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Sleep information in this section has been developed for use with primary school age children. By this age children may have developed good sleep patterns, however life events can make sleep difficult to achieve.

Bedroom environment

The right sleep environment will help your child relax and fall asleep and back to sleep. Below is a checklist for the things to consider.

  • A dark enough room. Use blackout blinds to reduce the amount of light in the room.
  • For children afraid of the dark, use a small red-based night light.
  • Keep the room calm and tidy. A child needs to associate their bedroom with sleep and bedtime. Avoid distractions in the room like lots of toys, too many posters on the walls.
  • Avoid screens (phones, tablets, TVs) in the room.
  • Have a teddy or soft toy.
  • A comfortable bed with appropriate bedding to ensure your child is neither too hot or cold.
  • Consider noise. Are there any distracting sounds in the room?
  • Put a family photo in the room so they know you’re not far away.

Getting the timings right and bedtime routine

The right bedtime routine will act as a clear signal to the brain that it’s time to sleep, and an appropriate bed time will ensure your child is sleepy enough to fall asleep and stay asleep. Below is a suggested routine and sleep duration recommendations.

Example bedtime routine:

  • 1 hour before bedtime dim lights and turn down the noise
  • close curtains and engage in calming activities
  • bedtime snack and drink ideally not sugary or sweet
  • bath and pyjamas
  • read a story together in child’s bedroom (be clear how many stories you will read or for how long story time will last)
  • child into bed, lights out

If your child struggles to accept bedtime, you can use visual prompts like a bedtime routine story.

Recommended sleep durations, including naps:

  • 1 to 2 years, 11 to 14 hours
  • 3 to 5 years, 10 to 13 hours


Rewards help to motivate and encourage a positive behaviour and can be used alongside sleep strategies. It is really important to try sleep strategies for up to 4 nights at least. It takes this amount of time for a child to adjust.

  • Think of a reward that will motivate your child. This could be stickers, small prize, lucky dip bag or an activity.
  • Young children often need an instant reward and aren’t capable of waiting to fill a chart. Make sure you choose something age appropriate.
  • Explain to your child what the reward is for.
  • If they managed to fulfil the expectation, they get the reward and lots of praise.
  • If they didn’t manage to get the reward, acknowledge the tricky night, that they don’t get a reward, and carry on with your day.
  • Once a reward is given it should not be taken away. Your child has earnt it.
  • Don’t give rewards for unwanted behaviour or for only partially meeting the set expectation. You will teach your child that they may do whatever they please.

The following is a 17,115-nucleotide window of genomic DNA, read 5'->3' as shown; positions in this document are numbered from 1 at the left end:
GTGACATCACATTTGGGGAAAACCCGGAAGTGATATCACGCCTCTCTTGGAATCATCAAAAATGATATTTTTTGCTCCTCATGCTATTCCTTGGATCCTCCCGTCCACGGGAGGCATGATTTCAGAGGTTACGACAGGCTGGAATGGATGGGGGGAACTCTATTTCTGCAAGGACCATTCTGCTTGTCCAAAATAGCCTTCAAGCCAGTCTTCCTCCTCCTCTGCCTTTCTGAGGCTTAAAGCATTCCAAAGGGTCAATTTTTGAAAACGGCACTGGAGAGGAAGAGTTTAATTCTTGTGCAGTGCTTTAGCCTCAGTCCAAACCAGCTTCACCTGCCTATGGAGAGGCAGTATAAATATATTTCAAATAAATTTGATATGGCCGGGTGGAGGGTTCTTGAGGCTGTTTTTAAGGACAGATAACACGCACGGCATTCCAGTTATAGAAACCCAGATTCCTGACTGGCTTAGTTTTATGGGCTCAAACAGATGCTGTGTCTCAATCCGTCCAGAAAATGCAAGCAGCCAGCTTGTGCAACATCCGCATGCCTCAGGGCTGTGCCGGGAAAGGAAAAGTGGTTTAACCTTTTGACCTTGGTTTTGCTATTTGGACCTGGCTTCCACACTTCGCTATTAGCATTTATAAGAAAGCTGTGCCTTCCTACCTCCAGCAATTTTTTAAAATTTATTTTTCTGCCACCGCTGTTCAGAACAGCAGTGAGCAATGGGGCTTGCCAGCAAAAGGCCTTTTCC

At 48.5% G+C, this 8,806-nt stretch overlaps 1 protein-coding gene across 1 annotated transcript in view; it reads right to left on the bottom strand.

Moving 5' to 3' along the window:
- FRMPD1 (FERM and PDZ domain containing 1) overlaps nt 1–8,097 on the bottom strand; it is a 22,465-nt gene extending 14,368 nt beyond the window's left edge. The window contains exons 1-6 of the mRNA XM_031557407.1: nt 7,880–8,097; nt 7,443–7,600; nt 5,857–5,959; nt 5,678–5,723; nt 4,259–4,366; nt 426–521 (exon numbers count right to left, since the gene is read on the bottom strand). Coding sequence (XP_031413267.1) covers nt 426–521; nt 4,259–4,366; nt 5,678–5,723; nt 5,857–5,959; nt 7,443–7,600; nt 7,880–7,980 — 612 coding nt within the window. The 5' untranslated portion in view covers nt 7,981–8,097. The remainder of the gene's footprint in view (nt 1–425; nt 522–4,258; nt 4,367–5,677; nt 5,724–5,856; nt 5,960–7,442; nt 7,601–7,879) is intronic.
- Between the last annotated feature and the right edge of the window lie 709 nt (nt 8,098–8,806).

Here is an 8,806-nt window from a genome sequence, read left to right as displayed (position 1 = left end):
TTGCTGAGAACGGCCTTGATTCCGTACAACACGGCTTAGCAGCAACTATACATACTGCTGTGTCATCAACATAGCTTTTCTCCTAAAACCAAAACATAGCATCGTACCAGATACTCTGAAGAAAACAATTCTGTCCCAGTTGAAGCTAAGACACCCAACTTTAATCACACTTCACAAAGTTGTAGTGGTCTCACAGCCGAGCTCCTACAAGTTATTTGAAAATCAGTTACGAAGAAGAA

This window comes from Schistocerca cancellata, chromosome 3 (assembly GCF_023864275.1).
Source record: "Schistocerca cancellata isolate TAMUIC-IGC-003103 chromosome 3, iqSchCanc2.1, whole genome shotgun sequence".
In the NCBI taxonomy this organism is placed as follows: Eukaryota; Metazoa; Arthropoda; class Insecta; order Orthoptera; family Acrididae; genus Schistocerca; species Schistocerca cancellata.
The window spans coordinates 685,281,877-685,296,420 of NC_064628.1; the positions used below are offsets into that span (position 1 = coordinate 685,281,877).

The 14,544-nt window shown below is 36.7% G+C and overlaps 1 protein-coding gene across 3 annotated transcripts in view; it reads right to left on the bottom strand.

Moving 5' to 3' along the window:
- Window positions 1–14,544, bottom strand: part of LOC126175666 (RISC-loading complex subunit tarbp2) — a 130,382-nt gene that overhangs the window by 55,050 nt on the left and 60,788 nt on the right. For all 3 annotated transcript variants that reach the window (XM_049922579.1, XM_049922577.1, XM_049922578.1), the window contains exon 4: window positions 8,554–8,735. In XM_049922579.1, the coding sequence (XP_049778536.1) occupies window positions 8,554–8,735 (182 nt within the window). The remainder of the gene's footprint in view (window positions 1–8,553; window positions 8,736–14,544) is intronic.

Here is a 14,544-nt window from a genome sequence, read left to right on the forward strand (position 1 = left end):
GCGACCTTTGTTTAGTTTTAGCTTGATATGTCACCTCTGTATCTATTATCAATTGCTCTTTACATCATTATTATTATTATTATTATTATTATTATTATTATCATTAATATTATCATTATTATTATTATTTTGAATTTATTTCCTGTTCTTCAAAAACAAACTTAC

• You may need to change the rewards if they stop working.

Sleep strategies: If your child is reliant on you being there when they fall asleep

If your child is reliant on your presence to fall asleep, they will look for this throughout the night. You can move away, in stages, over several nights, so they become less dependent on your presence over time.

  • After the bedtime routine, turn out the lights and sit next to your child whilst they settle to sleep.
  • You are a comforting presence but do not get actively involved. Possibly keep your head down and hands in your lap.
  • Whenever your child wakes in the night sit in the same position until your child is asleep.
  • Over several nights move further away from your child until you are out of the room and can come away completely.
  • Keep moving in one direction: once you have moved away don’t move back. Make sure they are settled with you in each position before you move on.

Sleep strategies: Reassuring young children when they wake

This involves leaving your child at sleep times and coming back at timed intervals to reassure. If your child is in a bed, make sure the room is safe and a visible boundary like a stair gate can be better than closing the door.

  • Say goodnight and come out of the room.
  • If your child cries wait for 2 minutes before going back to briefly reassure.
  • Avoid too much interaction.
  • Increase the time by a minute and repeat. Increase up to 15 minutes. Repeat until they go to sleep.
  • Respond the same way whenever they wake in the night.

This is slightly different and involves leaving your child at sleep time and putting them back to bed when they try to get out.

  • Consider use of an alarm system, for example wind chimes, ball with bell, tin containing cutlery or box with noisy toys at the door. So the parent can hear the child coming out of their room.
  • If the child gets out of bed and cries or calls out: leave for 5 minutes.
  • Then go to the child, take back to bed and say good night and leave. Do not engage with the child in any way.
  • Keep repeating after every 10 minutes.
  • Return the child immediately to their bed, every time the child leaves their room.

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